Current salary: $502,762
Should be making: $700,000
Usually, when somebody's been employed by a university for 25 years and counting, they've at least got a tenure track to show for it. Ah, but this is college football, not college learning, and Virginia Tech defensive coordinator Bud Foster is an assistant coach like anybody else.
Foster is at a bit of a crossroads; he's 53 years old, and he's getting right to the point where after a couple more years, his age is going to play a major role in whether big-time college-football programs want to consider him as a head-coaching prospect. Certainly, Foster's resume is impeccable; his Hokies have finished in the Top 10 in scoring defense in seven of the last nine years and in the Top 20 in total defense in five of those seasons.
And yet instead of taking a mid-major job like Memphis or Akron (two programs Foster called "coach killers" in 2011, per The Washington Post), Foster has coached patiently at Virginia Tech since 1987.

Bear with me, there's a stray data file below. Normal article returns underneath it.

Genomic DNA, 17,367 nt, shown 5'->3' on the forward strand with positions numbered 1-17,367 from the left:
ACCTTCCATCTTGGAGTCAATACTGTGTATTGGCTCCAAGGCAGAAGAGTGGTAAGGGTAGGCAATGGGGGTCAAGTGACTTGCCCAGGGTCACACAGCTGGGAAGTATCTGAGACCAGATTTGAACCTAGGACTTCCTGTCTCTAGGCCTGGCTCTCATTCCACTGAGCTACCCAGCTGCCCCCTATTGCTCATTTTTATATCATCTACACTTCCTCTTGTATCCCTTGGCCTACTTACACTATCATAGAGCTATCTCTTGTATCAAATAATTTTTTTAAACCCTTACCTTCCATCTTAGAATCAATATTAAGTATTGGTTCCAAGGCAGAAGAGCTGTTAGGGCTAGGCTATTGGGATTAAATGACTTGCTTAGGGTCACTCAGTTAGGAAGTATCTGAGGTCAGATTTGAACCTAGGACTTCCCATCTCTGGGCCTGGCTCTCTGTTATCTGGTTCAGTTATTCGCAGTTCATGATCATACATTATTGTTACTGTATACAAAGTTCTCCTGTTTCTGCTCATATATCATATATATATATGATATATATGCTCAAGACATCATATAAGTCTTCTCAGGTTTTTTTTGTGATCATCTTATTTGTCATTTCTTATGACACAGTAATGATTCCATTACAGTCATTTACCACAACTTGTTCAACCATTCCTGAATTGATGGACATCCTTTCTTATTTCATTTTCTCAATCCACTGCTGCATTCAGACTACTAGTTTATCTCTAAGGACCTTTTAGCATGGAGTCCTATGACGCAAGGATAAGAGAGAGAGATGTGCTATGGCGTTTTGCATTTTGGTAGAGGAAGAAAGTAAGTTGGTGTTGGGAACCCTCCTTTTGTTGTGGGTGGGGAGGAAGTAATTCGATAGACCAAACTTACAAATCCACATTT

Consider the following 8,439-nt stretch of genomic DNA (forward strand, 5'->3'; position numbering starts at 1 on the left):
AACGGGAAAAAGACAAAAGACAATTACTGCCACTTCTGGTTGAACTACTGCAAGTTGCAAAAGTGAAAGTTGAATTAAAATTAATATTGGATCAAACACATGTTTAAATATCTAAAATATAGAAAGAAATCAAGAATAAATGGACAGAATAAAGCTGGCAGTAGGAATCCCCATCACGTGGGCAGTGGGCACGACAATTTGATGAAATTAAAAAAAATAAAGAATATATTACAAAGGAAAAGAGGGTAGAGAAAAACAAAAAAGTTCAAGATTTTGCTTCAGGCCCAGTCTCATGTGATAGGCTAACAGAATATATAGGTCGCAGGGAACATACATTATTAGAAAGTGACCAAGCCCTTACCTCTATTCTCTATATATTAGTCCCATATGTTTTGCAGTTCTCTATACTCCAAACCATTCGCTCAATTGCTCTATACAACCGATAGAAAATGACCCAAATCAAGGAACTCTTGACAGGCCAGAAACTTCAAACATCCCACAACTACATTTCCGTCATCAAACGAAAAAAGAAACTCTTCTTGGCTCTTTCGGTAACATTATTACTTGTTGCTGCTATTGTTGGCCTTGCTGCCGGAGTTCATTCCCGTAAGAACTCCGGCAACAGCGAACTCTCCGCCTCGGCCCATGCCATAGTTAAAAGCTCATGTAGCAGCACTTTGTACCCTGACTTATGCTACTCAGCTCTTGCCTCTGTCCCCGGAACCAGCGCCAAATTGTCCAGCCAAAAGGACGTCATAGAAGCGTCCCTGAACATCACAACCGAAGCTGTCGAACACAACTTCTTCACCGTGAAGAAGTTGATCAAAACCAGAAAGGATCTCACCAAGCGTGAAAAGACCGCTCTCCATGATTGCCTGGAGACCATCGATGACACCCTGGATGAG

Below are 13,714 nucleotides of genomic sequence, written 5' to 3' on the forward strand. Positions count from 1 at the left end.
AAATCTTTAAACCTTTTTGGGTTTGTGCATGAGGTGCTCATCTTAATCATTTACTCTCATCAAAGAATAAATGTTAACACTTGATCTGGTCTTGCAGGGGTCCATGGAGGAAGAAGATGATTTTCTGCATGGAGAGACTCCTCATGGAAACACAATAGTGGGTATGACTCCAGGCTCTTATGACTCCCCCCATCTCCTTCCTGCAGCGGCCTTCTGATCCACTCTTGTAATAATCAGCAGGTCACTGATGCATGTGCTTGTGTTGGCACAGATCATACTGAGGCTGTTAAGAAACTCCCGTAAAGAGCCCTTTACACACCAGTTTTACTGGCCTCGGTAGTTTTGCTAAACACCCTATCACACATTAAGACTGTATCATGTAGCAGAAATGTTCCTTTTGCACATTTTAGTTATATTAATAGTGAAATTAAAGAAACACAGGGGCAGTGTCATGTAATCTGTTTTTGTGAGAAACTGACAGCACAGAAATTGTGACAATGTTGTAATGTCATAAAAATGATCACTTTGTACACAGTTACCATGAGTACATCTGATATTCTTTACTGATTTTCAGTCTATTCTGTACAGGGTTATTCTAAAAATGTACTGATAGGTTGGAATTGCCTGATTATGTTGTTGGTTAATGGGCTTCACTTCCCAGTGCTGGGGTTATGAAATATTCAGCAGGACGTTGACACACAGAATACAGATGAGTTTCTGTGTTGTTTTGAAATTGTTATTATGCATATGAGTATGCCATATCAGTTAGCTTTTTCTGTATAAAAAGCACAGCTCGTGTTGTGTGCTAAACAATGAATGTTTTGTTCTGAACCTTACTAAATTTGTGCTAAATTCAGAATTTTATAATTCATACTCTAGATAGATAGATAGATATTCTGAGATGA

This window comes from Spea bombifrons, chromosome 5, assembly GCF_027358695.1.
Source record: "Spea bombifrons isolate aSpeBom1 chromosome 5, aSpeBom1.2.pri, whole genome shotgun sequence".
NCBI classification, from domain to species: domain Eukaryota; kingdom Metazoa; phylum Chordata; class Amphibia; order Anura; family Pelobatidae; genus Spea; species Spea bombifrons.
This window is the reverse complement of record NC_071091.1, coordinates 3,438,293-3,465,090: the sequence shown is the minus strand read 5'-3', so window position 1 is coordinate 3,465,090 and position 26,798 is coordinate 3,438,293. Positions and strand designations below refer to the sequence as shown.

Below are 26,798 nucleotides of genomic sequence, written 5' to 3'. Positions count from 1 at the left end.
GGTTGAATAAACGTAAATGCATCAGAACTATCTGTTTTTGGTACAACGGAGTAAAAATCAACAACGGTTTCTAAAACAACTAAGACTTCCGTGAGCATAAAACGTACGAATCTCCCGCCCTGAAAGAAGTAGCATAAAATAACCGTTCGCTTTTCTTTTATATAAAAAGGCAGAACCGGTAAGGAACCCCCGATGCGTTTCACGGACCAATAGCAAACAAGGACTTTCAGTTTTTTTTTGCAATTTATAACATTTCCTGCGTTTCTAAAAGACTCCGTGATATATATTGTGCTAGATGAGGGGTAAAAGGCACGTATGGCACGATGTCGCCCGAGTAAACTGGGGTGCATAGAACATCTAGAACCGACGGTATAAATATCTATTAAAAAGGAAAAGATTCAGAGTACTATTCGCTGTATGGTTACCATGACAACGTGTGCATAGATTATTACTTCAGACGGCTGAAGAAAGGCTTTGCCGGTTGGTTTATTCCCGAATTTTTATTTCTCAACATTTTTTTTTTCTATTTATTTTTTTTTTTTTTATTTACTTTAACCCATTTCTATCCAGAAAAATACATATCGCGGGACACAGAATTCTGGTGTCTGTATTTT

Maybe that great job offer comes in the next couple of years and Foster can run the show. But whatever the coaching equivalent of his biological clock is, it's ticking. And other programs can hear it louder than Foster can.
It seems paradoxical in a sport where staying at one school for even 10 years is increasingly rare, but most of these schools want to believe they're hiring a coach for the next 20 years when the call is made.
It's different with Virginia Tech, of course, since Foster is just about as much of a mainstay there in Blacksburg as longtime head coach Frank Beamer is. If Foster's not the first call Virginia Tech makes when Beamer finally hangs 'em up (regardless of whether Foster's even at VT anymore), we'll be shocked. And with every year, it's more likely that Foster'll be right there at Virginia Tech, coaching dutifully.
Virginia Tech should reward him for that longevity—and the $800,000 bonus it has waiting for him at the end of the 2014 season is a nice step toward that. But like Narduzzi, Foster's salary is less than a first-year guy at Arkansas is getting to do the same job. That just seems like an error that needs immediate correction.